The first step in calculating short-circuit currents is the preparation of a simplified one-line diagram of the system. Determining what to include or omit from this diagram requires judgment based on experience. Because all current-carrying system components have some impedance, calculated fault current will increase when any are omitted. However, the impedance of many components is so small that, for the average system, omitting them will change the calculated current by an insignificant amount.
    To ensure an accurate calculation, it is necessary to include all transformers, cables more than a few feet in length, busway, generators and motors in the system. In larger systems that have very high fault currents (very low total impedance), even small additions can reduce available current significantly. In such systems, impedance of circuit breakers, fused switches and other circuit-protective devices should be included.
    Describing systems via diagrams
    Figure 9.1 illustrates a simple radial system, from its single-line representation to a Thevenin Equivalent of the system. To simplify the interpretation, the circuit-protective devices have been omitted. The single-line diagram in 9.1(a) shows the system includes a generator supplying two motors and a transformer. The fault is assumed to be on the secondary side of the transformer.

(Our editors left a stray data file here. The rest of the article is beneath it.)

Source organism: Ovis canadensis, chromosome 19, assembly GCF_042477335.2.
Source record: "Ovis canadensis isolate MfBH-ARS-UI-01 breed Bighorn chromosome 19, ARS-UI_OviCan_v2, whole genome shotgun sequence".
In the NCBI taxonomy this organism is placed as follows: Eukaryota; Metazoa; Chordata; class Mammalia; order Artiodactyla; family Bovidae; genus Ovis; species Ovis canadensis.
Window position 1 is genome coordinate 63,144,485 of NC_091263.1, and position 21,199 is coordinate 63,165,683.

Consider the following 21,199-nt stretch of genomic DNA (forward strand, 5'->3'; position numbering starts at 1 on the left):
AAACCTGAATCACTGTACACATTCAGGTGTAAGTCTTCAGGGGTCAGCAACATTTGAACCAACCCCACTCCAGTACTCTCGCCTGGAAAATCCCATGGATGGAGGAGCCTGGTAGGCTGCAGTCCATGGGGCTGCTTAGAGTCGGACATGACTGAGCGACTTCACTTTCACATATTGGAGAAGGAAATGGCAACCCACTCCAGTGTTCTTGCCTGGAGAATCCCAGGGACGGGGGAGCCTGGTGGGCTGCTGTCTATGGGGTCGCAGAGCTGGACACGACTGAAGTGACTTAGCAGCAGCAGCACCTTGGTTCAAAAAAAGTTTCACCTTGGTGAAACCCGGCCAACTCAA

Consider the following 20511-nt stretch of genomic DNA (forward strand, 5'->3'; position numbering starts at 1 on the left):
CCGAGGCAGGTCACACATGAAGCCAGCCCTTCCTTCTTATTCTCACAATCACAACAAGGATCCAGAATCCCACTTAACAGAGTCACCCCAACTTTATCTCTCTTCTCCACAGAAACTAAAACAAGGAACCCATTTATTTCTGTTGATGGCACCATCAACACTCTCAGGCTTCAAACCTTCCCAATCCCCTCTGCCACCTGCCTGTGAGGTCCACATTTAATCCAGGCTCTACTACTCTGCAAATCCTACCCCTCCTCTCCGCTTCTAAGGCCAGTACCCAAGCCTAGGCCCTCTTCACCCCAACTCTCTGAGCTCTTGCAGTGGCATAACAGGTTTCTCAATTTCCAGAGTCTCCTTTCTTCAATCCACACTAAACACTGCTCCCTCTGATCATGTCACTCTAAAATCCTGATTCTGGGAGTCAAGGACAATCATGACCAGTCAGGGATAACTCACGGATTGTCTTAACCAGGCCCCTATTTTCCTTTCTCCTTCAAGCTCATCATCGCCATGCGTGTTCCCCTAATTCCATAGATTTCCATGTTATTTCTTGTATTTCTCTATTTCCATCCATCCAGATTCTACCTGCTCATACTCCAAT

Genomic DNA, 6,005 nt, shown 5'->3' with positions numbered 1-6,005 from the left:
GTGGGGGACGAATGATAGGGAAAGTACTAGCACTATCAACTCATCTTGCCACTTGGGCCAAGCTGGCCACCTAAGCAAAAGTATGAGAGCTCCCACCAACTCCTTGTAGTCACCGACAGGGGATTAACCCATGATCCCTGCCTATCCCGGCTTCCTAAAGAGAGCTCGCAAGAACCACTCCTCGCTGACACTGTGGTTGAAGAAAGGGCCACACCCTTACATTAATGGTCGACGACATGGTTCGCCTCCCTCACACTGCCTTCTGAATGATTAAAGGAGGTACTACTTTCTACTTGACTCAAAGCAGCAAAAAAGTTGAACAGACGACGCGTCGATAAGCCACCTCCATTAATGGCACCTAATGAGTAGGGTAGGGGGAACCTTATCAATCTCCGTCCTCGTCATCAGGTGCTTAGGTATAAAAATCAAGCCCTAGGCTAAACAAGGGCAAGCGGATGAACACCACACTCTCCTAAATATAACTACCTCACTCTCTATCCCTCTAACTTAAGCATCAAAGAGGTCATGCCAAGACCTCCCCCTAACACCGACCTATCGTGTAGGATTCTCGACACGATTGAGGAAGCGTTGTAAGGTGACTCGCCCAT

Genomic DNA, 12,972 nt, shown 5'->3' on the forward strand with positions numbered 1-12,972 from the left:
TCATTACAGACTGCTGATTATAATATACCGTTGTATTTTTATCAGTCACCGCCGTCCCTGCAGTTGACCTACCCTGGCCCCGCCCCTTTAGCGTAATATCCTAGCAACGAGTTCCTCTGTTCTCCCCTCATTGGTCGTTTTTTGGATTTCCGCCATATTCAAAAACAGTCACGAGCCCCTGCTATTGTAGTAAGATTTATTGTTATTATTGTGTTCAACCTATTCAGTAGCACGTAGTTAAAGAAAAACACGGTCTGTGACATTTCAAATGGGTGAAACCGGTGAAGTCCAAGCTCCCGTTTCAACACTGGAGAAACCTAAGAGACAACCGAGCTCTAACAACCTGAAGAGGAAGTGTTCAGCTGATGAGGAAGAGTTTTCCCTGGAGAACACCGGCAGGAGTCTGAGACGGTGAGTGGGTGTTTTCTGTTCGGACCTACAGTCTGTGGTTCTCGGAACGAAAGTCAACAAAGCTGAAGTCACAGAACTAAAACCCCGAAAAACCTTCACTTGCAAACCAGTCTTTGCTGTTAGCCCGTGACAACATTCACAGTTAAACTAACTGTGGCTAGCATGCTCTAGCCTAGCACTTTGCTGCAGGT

In 9.1(b), the impedance diagram, the generator and motors are represented by reactances and a voltage source; the cable and transformer are represented by impedances. The values of reactances and impedances used in the calculations are in per-unit ohms, according to the methods developed in

    Part eight

    of this series. Actual values to be used will be discussed in the next several articles.